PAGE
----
Only when post-war conditions prevailed again in the 1940s was steel housing given another chance. The technical shortcomings of earlier steel houses were perhaps glossed over to absorb the over capacity of the steel industry. The lessons of the earlier period were not learnt, and over-ambitious production targets, technical problems and the curse of the temporary housing label also plagued steel housing of the 1940s.

During the 1945-51 period, about 100,000 steel houses were built, including 41,000 Arcon prefab bungalows and 36,000 British Iron and Steel Federation (BISF) houses.While the Arcon is a case study in prefabricated methods, the BISF house was a model attempt to produce a popular, permanent, high steel content house.

Designed by Sir Frederick Gibberd, the BISF was technically and aesthetically competent, but unchallenging when compared with other proposals of the time. Junctions between components were dealt with in an understated fashion, traditional finishes could be incorporated or simulated and construction used tried-and-tested methods. Despite its popularity, even the BISF was unable to survive the end of the housing crisis and upheaval in the steel industry, including nationalisation in 1951.

Systems, systems It took another housing crisis, this time caused by a lack of production in the private sector, to bring about the next wave of steel housing in the 1960s. Ambitious targets for house production were set, and to local authority architects the success of the steel frame CLASP school building system indicated the way forward.

More than 50 steel housebuilding methods - from both public and private sectors - are listed in various systems compendia of the time, although only about 15 went into production. The demise of these systems followed a wider disillusionment with prefabrication; though there were undoubtedly technical failures, steel was only implicated indirectly in the backlash against the high-rise concrete systems.

Continuity in technical and architectural development was once again cut short, and there was a hiatus in steel frame housing until British Steel, with an interest in increasing the market for its strip products, launched the SureBuild system in 1993.

Today, steel frame has been tipped as the one to watch among the rivals to brick and block construction. Have the lessons been learnt from a centuryand-a-half of iron and steel housing?

Technically, the case seems to be a good one. Technology has caught up with ambition, particularly in the understanding of moisture movement within structures, and the Steel Construction Institute has published a comprehensive series of technical and design guides.

The Light Steel Frame Group of established producers, aware of the risk should a flawed system come to the market, will be keen to ensure that emerging methods are sound. This vigilance bodes well, but the temptation will be strong to push the boundaries ofknowledge and experience, particularly when it comes to reducing cost.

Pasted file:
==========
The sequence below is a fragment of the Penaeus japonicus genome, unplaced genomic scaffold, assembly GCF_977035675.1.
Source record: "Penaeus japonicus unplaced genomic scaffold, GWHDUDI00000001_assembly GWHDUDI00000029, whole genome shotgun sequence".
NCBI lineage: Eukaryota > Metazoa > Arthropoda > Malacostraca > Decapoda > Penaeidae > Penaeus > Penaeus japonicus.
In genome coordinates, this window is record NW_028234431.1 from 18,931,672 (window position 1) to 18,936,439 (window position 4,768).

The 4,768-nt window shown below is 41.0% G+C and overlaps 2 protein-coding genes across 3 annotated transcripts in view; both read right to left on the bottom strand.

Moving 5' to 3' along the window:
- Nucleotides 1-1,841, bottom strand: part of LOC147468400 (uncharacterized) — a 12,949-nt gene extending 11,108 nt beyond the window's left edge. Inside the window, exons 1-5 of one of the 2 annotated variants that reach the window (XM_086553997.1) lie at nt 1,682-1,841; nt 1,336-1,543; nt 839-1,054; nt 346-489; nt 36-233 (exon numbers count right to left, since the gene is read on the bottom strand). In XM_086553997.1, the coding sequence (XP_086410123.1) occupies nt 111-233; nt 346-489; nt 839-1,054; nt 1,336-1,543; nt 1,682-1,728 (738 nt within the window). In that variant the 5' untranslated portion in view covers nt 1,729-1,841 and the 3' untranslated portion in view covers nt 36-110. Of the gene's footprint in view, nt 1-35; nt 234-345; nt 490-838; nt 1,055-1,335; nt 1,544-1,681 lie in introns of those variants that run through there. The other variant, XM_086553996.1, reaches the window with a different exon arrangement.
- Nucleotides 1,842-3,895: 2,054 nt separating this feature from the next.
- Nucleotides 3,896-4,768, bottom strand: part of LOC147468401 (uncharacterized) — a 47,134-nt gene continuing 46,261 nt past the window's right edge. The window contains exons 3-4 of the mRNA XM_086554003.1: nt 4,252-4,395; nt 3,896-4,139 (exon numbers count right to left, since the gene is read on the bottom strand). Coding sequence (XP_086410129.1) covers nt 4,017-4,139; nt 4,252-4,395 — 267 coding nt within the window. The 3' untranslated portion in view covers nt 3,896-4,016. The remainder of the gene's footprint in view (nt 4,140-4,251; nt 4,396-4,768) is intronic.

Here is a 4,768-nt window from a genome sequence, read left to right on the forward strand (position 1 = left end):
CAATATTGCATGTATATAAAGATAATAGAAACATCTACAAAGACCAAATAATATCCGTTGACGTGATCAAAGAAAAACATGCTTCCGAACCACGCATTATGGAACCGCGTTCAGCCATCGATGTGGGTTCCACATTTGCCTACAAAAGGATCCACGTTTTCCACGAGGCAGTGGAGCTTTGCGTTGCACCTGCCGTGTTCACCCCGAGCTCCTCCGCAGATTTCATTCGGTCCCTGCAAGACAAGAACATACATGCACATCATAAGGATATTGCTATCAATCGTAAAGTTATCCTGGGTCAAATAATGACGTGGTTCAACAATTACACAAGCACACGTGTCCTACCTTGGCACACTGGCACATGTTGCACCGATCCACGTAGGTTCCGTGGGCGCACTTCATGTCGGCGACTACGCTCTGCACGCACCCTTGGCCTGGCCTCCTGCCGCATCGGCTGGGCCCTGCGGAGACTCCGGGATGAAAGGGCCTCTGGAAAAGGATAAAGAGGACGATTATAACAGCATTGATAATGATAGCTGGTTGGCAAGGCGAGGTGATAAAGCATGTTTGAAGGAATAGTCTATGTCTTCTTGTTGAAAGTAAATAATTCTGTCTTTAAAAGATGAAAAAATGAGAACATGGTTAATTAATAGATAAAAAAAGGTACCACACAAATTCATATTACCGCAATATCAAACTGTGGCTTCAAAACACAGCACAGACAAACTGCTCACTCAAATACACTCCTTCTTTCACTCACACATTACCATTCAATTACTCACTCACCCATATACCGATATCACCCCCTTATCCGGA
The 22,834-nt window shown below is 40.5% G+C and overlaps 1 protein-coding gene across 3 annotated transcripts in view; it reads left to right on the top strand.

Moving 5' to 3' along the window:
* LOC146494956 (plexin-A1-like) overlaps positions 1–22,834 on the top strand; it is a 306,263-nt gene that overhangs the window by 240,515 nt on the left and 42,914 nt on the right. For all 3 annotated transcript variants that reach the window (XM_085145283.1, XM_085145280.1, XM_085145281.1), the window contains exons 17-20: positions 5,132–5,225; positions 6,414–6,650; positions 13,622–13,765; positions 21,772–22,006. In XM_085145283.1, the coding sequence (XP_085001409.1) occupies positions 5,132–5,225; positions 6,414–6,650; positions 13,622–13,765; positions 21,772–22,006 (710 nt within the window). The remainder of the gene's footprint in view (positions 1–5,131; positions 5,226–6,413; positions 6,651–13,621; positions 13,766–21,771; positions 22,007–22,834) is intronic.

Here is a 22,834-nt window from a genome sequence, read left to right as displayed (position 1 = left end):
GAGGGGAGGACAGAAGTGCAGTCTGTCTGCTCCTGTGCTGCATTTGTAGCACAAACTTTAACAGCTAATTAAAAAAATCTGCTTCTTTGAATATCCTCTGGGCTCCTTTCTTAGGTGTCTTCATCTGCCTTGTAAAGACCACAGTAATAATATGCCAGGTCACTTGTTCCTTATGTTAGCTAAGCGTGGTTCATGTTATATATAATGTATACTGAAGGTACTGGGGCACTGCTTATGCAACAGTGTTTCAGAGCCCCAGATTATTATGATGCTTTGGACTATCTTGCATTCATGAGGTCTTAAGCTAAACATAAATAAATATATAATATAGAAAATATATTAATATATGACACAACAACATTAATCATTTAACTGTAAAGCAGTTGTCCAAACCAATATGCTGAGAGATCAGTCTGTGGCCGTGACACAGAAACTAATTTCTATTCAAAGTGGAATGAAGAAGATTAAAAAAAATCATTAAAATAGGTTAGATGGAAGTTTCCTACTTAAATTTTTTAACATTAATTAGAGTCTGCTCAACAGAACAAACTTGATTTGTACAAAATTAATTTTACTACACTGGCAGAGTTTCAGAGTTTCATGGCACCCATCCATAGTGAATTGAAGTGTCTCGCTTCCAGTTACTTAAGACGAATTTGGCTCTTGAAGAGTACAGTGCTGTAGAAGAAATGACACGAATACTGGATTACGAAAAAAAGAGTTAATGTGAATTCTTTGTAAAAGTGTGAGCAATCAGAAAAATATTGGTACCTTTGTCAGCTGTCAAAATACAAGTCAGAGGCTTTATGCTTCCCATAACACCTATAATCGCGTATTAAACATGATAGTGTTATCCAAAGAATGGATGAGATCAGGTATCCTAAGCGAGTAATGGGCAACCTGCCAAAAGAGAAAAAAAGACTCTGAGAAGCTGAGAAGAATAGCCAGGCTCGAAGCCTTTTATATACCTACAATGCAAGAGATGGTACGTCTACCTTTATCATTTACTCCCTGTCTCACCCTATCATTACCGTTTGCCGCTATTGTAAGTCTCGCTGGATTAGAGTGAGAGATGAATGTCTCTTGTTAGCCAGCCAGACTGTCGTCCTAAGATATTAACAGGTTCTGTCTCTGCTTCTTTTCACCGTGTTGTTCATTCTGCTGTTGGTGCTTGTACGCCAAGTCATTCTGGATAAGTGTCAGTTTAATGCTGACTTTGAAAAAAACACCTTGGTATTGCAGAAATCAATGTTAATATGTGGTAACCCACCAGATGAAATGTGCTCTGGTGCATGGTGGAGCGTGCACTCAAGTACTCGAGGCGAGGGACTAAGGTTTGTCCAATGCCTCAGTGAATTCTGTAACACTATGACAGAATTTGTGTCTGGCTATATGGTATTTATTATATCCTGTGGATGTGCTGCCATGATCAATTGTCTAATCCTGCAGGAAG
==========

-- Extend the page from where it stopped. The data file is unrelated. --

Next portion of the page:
Reliance on large production runs, a downfall of many previous systems, has been reduced by the introduction of low-cost rolling mills. At Greenwich Millennium Village these have been used by contractor PowerWall to produce panels on site, a low-volume production method that allows for variation in panel design and reduces transport. Although this seems to suggest a less than universal approach to housing, it certainly has its place.

As with the Dorlonco house of the 1920s, the SureBuild steel frame has been designed to disappear into a conventional brick skin. This stealthy approach has at least persuaded some major housebuilders to give the system a try, and more architecturally interesting examples are now beginning to emerge, such as Allford Hall Monaghan Morris' Raine's Dairy housing for the Peabody Trust, and Hunt Thompson Architects' work at Oakridge Central.

The private housing market will be important if steel frame is to survive future changes in the steel industry and political policy; changes that history would suggest are inevitable. A stable market is required for effective innovation of systems and processes, and with demand high, it would seem likely that the private sector will continue its 30-year pattern of steady output. The needs and preconceptions of the end user must be better understood if steel frame is to emerge from behind the Tudorbethan cladding and be effectively marketed on its merits.

The potential advantages of steel frame are diminished by an external skin of traditional brick, but it will take some time to develop alternatives that will appeal to the speculative housebuilders. The cost case will also need to be more convincingly made, so that switching to steel frame is clearly shown to be worthwhile in an industry focused on short-term profit.

Proponents of steel frame need to keep one eye on the past, one on the future and both feet firmly on the ground. As history suggests, cracking the housing market will not be easy.

Tom Hughes is a PhD student at the department of architecture, Nottingham University.

E-mail Tom@2hd.co. uk or visit www. tsav. demon. co. uk